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This blog makes liberal use of AB's journals, letters, travel notes, and other sources.

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Monday, 26 November 2012

Country house politics

Tuesday, November 26th., Yacht Club, London.

Week-end at Beaverbrook's, Cherkley Court. Good, except that not enough food, B. not being interested in food. The Hulton's came over on Sunday afternoon and stayed to dinner. Hulton had been trained for the R.C. priesthood. An agreeable pair. He with a certain sense of decency, not a fool, a Lancashire accent and rather ignorant. For example, he had never heard of the Labour Party programme!

Edward George Hulton was born in Hume, Lancashire on 3rd March, 1869. His father had been a compositor on the Manchester Guardian before establishing his own papers, The Sporting Chronicle (1871) and The Athletic News (1875). Edward was educated at St. Bede's College, Manchester, but at sixteen left to learn the newspaper trade with his father. After serving an apprenticeship in the various departments he took over control of the business in 1894. Three years later he started a new halfpenny newspaper, the Manchester Evening Chronicle. This was highly successful and was followed by the Daily Dispatch in 1900. In 1909 Hulton produced the Daily Sketch, a illustrated morning paper. Six years later he began publishing the Illustrated Sunday Herald. He also purchased and developed the Evening Standard. Hulton had been in poor health for many years and in 1923 was forced to retire. Hulton sold all his publishing interests to Allied Newspapers for £6,000,000.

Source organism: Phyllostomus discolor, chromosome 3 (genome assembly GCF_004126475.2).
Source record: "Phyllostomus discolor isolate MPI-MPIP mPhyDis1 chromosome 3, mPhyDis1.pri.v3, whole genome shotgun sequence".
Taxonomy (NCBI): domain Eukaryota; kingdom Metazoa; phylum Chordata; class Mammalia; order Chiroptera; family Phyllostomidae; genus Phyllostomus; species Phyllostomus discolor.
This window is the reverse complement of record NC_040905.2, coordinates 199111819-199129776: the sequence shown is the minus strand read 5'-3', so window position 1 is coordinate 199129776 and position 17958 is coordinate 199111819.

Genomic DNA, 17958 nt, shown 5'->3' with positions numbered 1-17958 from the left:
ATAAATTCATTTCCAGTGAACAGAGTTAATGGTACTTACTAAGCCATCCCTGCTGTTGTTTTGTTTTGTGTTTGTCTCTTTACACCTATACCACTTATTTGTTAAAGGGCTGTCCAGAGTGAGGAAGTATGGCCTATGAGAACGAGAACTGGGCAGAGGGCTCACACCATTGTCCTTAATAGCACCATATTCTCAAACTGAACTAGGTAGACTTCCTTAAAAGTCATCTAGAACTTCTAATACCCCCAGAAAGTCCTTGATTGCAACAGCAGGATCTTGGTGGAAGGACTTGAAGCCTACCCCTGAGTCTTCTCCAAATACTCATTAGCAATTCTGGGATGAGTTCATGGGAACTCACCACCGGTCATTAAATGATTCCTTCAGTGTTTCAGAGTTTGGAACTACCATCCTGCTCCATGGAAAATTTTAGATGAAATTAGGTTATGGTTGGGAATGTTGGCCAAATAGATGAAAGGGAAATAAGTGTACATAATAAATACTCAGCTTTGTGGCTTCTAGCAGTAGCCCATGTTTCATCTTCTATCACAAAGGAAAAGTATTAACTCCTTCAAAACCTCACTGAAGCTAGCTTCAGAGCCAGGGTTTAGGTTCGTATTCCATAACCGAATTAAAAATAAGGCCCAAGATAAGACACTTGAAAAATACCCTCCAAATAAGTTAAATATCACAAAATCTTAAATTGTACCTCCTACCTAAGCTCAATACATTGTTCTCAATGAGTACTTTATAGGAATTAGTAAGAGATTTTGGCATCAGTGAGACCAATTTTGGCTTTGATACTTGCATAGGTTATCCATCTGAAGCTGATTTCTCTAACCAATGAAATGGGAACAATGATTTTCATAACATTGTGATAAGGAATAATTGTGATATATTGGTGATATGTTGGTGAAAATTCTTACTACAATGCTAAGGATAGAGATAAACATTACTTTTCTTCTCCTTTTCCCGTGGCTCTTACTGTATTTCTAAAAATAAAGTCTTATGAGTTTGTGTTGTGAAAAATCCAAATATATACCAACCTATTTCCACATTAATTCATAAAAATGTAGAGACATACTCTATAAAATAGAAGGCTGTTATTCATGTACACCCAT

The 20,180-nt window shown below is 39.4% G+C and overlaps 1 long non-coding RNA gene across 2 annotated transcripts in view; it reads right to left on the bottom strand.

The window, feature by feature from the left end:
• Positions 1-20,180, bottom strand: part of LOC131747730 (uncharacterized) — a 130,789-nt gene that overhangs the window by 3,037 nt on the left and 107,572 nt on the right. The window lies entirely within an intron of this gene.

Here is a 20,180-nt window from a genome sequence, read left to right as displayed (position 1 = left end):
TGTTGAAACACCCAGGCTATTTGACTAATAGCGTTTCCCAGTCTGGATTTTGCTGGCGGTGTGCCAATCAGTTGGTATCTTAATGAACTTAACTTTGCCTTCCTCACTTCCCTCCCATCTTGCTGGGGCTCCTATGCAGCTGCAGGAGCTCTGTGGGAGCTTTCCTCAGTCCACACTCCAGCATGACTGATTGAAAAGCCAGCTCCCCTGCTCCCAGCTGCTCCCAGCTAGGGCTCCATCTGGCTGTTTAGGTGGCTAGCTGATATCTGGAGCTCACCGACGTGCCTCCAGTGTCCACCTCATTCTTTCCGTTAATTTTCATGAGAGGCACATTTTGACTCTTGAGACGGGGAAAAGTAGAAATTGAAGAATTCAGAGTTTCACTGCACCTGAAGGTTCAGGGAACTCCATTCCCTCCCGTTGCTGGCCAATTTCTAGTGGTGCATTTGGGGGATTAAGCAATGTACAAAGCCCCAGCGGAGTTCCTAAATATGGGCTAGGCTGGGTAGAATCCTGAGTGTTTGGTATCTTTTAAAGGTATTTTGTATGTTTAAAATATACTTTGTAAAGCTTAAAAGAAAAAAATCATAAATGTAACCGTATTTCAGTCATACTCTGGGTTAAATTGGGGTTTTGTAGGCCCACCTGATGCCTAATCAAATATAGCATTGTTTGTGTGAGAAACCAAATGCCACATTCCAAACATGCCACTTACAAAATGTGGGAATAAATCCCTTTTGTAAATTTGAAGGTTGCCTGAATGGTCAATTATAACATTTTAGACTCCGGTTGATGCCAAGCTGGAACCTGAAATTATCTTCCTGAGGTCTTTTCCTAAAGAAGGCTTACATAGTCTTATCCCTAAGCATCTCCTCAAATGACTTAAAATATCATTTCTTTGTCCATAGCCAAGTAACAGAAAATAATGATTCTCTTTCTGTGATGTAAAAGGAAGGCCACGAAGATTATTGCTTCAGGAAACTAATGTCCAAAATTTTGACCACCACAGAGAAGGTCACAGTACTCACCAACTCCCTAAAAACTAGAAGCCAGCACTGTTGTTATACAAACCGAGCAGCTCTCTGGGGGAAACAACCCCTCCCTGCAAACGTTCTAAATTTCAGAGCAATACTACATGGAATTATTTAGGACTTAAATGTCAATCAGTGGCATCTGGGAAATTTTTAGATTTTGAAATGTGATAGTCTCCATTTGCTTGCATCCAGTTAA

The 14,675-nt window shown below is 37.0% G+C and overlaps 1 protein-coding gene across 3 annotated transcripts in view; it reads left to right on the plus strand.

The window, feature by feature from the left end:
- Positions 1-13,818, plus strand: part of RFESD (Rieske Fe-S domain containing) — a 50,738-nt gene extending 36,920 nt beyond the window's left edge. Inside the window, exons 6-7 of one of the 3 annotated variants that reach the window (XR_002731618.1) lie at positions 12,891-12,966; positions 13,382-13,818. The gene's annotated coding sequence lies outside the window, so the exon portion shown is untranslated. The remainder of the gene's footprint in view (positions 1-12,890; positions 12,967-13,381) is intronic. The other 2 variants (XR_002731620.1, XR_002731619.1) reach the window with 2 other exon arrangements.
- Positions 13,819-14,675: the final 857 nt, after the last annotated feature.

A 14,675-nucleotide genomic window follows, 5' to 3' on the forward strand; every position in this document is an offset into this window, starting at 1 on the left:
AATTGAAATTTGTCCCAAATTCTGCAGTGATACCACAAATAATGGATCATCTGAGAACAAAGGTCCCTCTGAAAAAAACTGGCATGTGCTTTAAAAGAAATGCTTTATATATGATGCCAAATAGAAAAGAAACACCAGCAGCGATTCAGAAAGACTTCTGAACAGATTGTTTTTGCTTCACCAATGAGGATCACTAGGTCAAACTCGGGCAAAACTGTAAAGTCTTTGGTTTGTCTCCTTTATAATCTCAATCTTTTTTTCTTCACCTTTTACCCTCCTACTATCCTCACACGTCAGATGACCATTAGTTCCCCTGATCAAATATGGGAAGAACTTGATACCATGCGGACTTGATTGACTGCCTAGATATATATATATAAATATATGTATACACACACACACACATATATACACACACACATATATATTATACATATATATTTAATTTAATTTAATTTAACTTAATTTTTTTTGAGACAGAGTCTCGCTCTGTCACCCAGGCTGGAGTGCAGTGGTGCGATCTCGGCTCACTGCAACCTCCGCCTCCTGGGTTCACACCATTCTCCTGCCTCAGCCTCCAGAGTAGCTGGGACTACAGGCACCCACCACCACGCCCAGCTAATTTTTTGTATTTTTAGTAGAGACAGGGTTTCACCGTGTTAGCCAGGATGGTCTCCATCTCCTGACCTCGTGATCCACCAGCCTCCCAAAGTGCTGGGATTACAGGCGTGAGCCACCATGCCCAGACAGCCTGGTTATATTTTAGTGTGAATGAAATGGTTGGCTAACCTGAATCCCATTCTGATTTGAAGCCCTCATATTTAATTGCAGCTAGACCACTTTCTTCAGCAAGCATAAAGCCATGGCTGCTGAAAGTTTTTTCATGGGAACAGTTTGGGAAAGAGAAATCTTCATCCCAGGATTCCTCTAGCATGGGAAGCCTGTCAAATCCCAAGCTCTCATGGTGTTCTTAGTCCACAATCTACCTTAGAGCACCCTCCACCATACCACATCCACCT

I read B.'s printed account of the conspiracy that overthrew Asquith in Dec. 1916. It was exceedingly well written, and showed great judgement of men and some sense of historical values. In fact it was remarkable and heightened my originally high opinion of Beaverbrook. The War Office and Ll. G. both came badly out of the account, especially the former. B.'s own share in the affair is kept very modestly in the background. He seemed almost inclined to publish it in the Daily Express. I advised him against this.

During the first world war, Beaverbrook represented the Canadian government at GHQ (Government Headquarters), was an observer at the Western Front, and published a newspaper for the Canadian troops. More importantly, he played a key role (especially in his own eyes) in the downfall of Herbert Asquith, the then prime minister, whom he disliked, and in the rise of David Lloyd George who replaced Asquith in December 1916. For his assistance, Beaverbrook had expected to be given the post of president of the Board of Trade. He was to be disappointed. The job and his seat in parliament were required for Sir Albert Stanley. Beaverbrook had to make do with Lloyd George's offer of a hereditary peerage and the post of minister for information in 1918.

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